Scotland Discount Rate
This week the Damages (Investment Returns and Periodical Payments) (Scotland) Bill received the support of the Scottish Parliament and will now proceed to Stage 2 where amendments can be proposed and debated.
On 18 December the Scottish Parliament debated and agreed the general principles of the Damages (Investment Returns and Periodical Payments) (Scotland) Bill. MSPs will now consider the details of the Bill at Stage 2 where any amendments can be proposed. The Bill when implemented will lay down the mechanism for setting the Discount Rate in Scotland. You can read the Official Report debate here.
What was clear from the debate is that while there was broad support for the Bill there are key areas of disagreement between the pursuer and defender lobbies.
The "further margin" - an award of damages is designed to compensate a wrongly injured person for the loss and harm caused by the injury, no more and no less. The rate is to be set with reference to a hypothetical investor, investing in a notional portfolio over a period of 30 years. There will then be a 0.5% reduction to cover inflation and investment advice and a further reduction (the "further margin") of 0.5% to guard against the investment risks undertaken and the risk of under-compensation. If the regime (hypothetical investor and cautious notional portfolio) is designed to produce 100% compensation then one might ask why a further margin necessary at all. The argument has been made that this adjustment is more likely to result in over-compensation which then falls to be paid by taxpayers or policyholders.
Period of review – it now seems likely Scottish Ministers will accept the recommendation from that the Discount Rate should be reviewed every five years rather than three as proposed in the Bill, and Ministers will bring forward an amendment at Stage 2. We believe this is essential to prevent gaming of the system, as many high value claims take longer than three years to resolve. The five year period should minimise the risk of tactical negotiations occurring near a review period.
Date for Discount Rate - the Economy, Energy and Fair Work Committee asked Scottish Ministers in their Stage 1 Report to consider how the Bill could be amended to apply the Discount Rate prevailing at the time a claim is raised, rather than the rate in place when the claim is settled. There is welcome news for insurers in the response to the Stage 1 Report in which the Scottish Government's position is that it makes "little sense for damages to be calculated by reference to the rate of return that applied at any point in time other than the point in time at which damages are calculated." We will continue to make this point throughout Stage 2.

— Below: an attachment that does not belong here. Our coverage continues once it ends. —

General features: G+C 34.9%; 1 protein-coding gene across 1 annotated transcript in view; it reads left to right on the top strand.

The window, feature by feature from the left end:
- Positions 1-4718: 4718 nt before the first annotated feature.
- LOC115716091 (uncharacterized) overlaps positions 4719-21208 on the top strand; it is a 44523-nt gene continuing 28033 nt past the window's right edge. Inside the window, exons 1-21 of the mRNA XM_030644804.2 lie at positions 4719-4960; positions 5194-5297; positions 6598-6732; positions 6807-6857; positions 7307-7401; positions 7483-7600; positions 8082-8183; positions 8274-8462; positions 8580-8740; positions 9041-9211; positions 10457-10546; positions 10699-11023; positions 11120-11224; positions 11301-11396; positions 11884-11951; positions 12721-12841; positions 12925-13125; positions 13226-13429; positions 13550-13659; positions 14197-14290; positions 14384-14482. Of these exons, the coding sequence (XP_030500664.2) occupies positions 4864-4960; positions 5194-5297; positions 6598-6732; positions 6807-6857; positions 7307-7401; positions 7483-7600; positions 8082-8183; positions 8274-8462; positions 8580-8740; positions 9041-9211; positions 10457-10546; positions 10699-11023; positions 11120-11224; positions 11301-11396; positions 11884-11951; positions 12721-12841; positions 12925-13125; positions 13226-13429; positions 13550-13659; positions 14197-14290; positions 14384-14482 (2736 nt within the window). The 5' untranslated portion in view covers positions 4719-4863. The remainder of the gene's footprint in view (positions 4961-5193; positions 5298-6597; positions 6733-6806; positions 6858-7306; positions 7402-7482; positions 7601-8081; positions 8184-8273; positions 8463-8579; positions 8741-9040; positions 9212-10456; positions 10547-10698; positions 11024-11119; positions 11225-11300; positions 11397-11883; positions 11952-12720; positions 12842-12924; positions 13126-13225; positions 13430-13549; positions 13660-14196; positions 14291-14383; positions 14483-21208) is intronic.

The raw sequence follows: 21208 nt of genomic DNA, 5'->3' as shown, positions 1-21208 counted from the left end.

PPOs – the pursuer lobby considered more weight should be given to a pursuer's view when the court decides on whether to impose a PPO. Scottish Ministers appear reluctant to introduce a statutory presumption in favour of PPOs, as they are wary of undermining the court’s ability to make a decision on the facts of each case. The Minister, Ash Denham, was clear that that it should be the courts which ultimately decide the outcome giving equal consideration to both parties. However, she conceded this could be looked at in more detail and we will monitor this closely.
Stage 2 will get under way in the New Year and it is thought likely that the Bill will be enacted sometime in 2019. The initial review of the rate requires to be started within the 90-day period following commencement, and thereafter there will be regular reviews within what is likely to be five-year periods.
We will continue to present the concerns of the insurance industry, working with our colleagues at the ABI and FOIL and report back on progress made.
May we take this opportunity to thank you for your support over the past year and wish you a very Merry Christmas from the Scottish Insurance Team at DWF.
For further information please contact Andrew Lothian, Head of General Insurance (Scotland) on 0131 474 2305
This information is intended as a general discussion surrounding the topics covered and is for guidance purposes only. It does not constitute legal advice and should not be regarded as a substitute for taking legal advice. DWF is not responsible for any activity undertaken based on this information.